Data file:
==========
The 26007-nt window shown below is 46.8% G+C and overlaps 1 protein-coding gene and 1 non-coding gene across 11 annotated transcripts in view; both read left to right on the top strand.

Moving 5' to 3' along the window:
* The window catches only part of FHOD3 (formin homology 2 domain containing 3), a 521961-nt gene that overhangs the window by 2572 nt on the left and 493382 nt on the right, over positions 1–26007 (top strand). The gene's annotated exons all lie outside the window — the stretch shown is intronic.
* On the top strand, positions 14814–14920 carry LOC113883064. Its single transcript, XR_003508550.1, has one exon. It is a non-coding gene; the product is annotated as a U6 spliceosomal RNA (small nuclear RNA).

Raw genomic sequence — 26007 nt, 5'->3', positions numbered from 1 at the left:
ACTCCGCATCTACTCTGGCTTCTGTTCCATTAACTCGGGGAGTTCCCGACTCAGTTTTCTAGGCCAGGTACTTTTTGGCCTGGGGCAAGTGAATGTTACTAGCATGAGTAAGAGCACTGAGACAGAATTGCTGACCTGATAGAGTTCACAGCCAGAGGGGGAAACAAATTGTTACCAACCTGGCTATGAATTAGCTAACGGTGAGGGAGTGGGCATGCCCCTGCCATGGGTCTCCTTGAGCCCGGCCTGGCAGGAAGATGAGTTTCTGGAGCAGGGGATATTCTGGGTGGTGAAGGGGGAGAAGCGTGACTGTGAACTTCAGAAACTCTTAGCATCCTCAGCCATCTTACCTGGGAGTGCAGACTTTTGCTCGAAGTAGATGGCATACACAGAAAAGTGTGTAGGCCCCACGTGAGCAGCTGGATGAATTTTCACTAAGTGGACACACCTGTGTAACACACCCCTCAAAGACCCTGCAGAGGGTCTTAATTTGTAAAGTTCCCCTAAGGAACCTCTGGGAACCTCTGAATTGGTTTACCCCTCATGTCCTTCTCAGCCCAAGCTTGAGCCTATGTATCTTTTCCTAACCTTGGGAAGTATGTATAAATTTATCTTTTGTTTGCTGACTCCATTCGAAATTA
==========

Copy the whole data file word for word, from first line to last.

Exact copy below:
The 26007-nt window shown below is 46.8% G+C and overlaps 1 protein-coding gene and 1 non-coding gene across 11 annotated transcripts in view; both read left to right on the top strand.

Moving 5' to 3' along the window:
* The window catches only part of FHOD3 (formin homology 2 domain containing 3), a 521961-nt gene that overhangs the window by 2572 nt on the left and 493382 nt on the right, over positions 1–26007 (top strand). The gene's annotated exons all lie outside the window — the stretch shown is intronic.
* On the top strand, positions 14814–14920 carry LOC113883064. Its single transcript, XR_003508550.1, has one exon. It is a non-coding gene; the product is annotated as a U6 spliceosomal RNA (small nuclear RNA).

Raw genomic sequence — 26007 nt, 5'->3', positions numbered from 1 at the left:
ACTCCGCATCTACTCTGGCTTCTGTTCCATTAACTCGGGGAGTTCCCGACTCAGTTTTCTAGGCCAGGTACTTTTTGGCCTGGGGCAAGTGAATGTTACTAGCATGAGTAAGAGCACTGAGACAGAATTGCTGACCTGATAGAGTTCACAGCCAGAGGGGGAAACAAATTGTTACCAACCTGGCTATGAATTAGCTAACGGTGAGGGAGTGGGCATGCCCCTGCCATGGGTCTCCTTGAGCCCGGCCTGGCAGGAAGATGAGTTTCTGGAGCAGGGGATATTCTGGGTGGTGAAGGGGGAGAAGCGTGACTGTGAACTTCAGAAACTCTTAGCATCCTCAGCCATCTTACCTGGGAGTGCAGACTTTTGCTCGAAGTAGATGGCATACACAGAAAAGTGTGTAGGCCCCACGTGAGCAGCTGGATGAATTTTCACTAAGTGGACACACCTGTGTAACACACCCCTCAAAGACCCTGCAGAGGGTCTTAATTTGTAAAGTTCCCCTAAGGAACCTCTGGGAACCTCTGAATTGGTTTACCCCTCATGTCCTTCTCAGCCCAAGCTTGAGCCTATGTATCTTTTCCTAACCTTGGGAAGTATGTATAAATTTATCTTTTGTTTGCTGACTCCATTCGAAATTA